What makes an IOU worth anything? As Peter R. Fisher points out in a very interesting op-ed in the WaPo this morning, the likelihood that it will be redeemed can have two very different sources, which he describes as asset-based and cash-flow-based underwriting. Asset-based security is based on something the borrower promises to give you if he can’t or doesn’t pay what he promised. This could be a house, or a bunch of common stock, or a box of tulip bulbs. To make the loan, the lender has to believe the price others will pay for the asset will increase or at least stand still, but doesn’t have to make any judgment about the borrower (except that he won’t split for Brazil with the asset in his suitcase). So you’re putting money out on assumptions about the behavior of zillions of people you haven’t met and know nothing about, with no attention to the character of the borrower himself. This seems odd: the “behavior of zillions of people” is not, in the end, like the “behavior of zillions of gas molecules” on which we bet our lives every time we fly. Stupid gas molecules, good; stupid investors, bad.
Cash-flow security is based on the lender’s expectation that the borrower will create enough new value (that others will pay for; no escape from risk, just managing it) to pay off the loan. A business loan to an entrepreneur, or an investment in his new project, is cash-flow based: the borrower has to tell the lender a story, with sufficient evidence, about how he will succeed in the enterprise. There’s no existing asset to seize – a couple of laptops and some second-hand furniture? – so the loan is a judgment about capacity. Buying stock in a big company, or lending to it, is actually similar: stock prices reflect an expectation of future capacity to create value, not an evaluation of liquidation asset value unless things are already in the toilet.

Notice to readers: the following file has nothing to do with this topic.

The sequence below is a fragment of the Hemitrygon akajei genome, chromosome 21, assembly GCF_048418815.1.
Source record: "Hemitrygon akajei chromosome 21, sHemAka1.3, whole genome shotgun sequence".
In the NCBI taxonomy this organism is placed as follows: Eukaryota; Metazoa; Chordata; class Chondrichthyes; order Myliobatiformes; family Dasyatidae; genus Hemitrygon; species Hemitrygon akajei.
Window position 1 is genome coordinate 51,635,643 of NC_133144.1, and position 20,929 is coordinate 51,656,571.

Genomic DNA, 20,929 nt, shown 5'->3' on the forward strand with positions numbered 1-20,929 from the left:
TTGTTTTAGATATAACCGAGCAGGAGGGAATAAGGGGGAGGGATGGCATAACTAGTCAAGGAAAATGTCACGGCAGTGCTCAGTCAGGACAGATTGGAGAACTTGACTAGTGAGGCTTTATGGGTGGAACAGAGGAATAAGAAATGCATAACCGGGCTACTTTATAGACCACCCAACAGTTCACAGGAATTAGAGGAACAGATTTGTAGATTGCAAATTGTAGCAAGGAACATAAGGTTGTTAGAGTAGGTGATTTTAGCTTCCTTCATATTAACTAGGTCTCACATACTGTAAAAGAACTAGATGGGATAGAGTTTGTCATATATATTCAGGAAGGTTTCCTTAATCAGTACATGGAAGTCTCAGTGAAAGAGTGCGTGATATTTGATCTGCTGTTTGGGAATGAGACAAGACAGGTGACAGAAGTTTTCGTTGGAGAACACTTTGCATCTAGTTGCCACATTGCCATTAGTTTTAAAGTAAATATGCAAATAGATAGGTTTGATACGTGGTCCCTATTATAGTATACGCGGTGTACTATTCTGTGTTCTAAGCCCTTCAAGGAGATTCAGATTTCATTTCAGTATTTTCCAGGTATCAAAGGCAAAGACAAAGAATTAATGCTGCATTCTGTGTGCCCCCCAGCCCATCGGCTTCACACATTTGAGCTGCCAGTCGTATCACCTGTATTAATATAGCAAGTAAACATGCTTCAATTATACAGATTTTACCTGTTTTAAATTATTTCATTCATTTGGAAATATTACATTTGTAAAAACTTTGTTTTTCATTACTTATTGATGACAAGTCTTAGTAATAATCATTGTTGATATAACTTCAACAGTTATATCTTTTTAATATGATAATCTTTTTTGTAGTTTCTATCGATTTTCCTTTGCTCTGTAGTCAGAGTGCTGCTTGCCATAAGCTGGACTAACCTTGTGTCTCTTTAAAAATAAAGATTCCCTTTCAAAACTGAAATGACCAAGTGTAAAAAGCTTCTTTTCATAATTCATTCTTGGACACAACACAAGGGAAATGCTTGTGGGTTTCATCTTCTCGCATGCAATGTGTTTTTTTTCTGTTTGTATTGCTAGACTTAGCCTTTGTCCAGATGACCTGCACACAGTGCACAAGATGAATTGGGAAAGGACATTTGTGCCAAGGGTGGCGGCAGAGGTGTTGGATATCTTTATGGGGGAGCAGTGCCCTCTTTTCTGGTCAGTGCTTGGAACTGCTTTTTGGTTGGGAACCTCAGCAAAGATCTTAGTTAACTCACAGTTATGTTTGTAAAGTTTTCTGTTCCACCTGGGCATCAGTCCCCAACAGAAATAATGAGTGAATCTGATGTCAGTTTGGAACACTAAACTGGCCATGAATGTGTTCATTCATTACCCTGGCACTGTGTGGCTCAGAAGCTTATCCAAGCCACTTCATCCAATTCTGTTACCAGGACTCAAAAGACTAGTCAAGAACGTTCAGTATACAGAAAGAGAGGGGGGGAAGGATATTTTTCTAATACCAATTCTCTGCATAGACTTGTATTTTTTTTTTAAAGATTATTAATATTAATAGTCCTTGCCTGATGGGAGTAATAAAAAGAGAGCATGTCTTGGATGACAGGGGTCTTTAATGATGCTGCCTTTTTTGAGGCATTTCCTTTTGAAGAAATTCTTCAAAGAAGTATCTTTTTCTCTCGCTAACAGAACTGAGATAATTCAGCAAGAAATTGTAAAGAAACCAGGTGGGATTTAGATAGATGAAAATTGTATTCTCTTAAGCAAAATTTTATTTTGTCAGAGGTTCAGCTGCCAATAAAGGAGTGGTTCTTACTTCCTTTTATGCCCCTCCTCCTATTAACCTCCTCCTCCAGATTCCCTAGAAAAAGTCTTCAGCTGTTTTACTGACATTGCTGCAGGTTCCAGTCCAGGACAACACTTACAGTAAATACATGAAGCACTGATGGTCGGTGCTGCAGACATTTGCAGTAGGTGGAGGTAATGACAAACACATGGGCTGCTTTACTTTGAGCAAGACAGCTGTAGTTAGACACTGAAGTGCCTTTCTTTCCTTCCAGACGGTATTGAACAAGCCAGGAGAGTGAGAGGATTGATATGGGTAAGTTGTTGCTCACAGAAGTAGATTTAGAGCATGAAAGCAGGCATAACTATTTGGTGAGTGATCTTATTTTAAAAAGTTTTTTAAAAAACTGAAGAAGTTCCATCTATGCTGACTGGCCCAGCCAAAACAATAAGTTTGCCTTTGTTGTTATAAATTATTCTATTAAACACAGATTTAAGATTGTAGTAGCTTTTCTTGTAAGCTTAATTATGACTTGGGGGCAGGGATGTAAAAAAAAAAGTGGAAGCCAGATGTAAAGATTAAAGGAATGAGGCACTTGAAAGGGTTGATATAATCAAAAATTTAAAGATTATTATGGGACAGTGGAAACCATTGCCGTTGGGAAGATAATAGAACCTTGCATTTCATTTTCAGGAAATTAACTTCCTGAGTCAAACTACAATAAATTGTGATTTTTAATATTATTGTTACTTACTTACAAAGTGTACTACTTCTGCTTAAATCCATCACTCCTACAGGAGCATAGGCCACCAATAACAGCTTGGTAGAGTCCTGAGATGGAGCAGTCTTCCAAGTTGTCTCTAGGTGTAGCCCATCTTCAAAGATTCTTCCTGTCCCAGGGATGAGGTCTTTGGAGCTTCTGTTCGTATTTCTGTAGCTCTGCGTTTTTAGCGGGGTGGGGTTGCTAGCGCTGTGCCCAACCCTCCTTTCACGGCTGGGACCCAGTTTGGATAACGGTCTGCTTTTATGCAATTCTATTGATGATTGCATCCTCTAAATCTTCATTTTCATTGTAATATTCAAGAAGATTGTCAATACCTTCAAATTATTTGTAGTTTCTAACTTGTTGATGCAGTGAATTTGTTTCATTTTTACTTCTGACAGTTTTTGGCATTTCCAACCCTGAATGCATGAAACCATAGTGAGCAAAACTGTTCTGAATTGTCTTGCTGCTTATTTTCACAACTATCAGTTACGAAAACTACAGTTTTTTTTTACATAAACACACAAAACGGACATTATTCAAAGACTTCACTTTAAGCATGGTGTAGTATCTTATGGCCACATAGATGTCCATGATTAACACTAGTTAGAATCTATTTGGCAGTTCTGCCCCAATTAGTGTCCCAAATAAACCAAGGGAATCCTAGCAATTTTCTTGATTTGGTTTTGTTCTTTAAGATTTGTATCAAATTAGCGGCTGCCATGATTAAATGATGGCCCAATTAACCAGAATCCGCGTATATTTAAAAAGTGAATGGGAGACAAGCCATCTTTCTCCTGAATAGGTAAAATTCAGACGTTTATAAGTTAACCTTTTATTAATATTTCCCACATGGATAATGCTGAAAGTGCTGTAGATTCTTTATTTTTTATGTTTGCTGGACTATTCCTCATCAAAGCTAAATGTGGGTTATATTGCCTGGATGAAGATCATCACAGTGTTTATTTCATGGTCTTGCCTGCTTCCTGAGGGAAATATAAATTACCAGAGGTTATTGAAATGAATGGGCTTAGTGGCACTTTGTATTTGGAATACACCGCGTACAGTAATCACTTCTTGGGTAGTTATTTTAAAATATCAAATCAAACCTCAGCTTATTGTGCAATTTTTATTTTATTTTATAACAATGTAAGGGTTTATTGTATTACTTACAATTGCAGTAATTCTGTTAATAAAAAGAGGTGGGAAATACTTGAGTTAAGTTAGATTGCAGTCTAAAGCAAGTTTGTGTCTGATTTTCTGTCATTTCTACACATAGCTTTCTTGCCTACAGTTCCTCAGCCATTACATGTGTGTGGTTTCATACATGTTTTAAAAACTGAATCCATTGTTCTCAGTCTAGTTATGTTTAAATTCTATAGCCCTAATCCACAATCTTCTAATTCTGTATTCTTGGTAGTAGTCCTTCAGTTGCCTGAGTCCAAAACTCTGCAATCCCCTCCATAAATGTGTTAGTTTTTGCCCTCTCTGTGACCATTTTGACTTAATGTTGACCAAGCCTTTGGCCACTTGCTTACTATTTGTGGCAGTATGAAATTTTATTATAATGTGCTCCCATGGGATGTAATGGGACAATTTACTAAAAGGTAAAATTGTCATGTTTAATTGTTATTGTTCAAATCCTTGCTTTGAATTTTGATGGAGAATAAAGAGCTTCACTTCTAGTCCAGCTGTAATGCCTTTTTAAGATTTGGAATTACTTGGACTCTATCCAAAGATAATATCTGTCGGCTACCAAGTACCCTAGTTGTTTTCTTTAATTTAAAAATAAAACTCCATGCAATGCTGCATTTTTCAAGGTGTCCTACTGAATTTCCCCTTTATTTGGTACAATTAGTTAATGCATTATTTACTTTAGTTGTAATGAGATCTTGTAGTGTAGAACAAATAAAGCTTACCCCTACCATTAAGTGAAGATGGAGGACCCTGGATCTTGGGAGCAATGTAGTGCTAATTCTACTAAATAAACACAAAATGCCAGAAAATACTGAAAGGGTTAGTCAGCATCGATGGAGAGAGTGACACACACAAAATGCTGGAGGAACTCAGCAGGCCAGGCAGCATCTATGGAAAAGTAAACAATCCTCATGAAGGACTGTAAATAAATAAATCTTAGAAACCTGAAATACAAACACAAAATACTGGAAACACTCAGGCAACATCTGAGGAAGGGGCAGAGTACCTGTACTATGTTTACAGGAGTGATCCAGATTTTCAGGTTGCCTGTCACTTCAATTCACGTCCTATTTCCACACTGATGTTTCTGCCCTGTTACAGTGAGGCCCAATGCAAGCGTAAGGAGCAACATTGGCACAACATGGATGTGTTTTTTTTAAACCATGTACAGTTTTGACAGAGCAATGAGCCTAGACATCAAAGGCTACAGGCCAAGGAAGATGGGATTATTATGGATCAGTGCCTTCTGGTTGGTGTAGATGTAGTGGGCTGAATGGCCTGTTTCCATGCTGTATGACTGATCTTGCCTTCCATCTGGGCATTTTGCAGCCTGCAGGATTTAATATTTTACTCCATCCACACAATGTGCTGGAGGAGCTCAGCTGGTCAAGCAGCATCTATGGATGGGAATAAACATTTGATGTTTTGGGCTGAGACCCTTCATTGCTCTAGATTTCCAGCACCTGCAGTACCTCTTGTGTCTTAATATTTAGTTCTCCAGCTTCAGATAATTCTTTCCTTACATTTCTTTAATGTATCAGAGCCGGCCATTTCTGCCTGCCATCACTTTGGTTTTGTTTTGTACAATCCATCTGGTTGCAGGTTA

Fisher says finance has evolved from mainly cash-flow to mainly asset based, and why this matters. Current asset value lending is a bet on a market making a judgment as ill-informed about the flow of value to be expected as yours: that McMansion a two-hour commute from the city may have just sold in a frenzy for $2m, but can it really provide housing services each year whose net present value is $2m? And shouldn’t the buyer’s job prospects have something to do with your risk? Art prices display this nuttiness: a ten million dollar painting has to be worth thousands of dollars an hour to look at (how many people can crowd around a painting and get anything out of it? How many actually ever do, for anything but the Mona Lisa?) eight hours a day forever, or the price is nothing but a bigger fool bet.
Cash-flow investing is a bet on something much more solid, but it takes work to do it right and some real knowledge of a person, a real estate market, or an industry. Because it forces the exchange of useful knowledge about how complicated things work, it builds social capital and in the end it’s much more secure. Asset based investing is ignorant of lots of important stuff and deeply asocial (the data you need is a bunch of numbers going across a Bloomberg screen) and turns out to be flaky.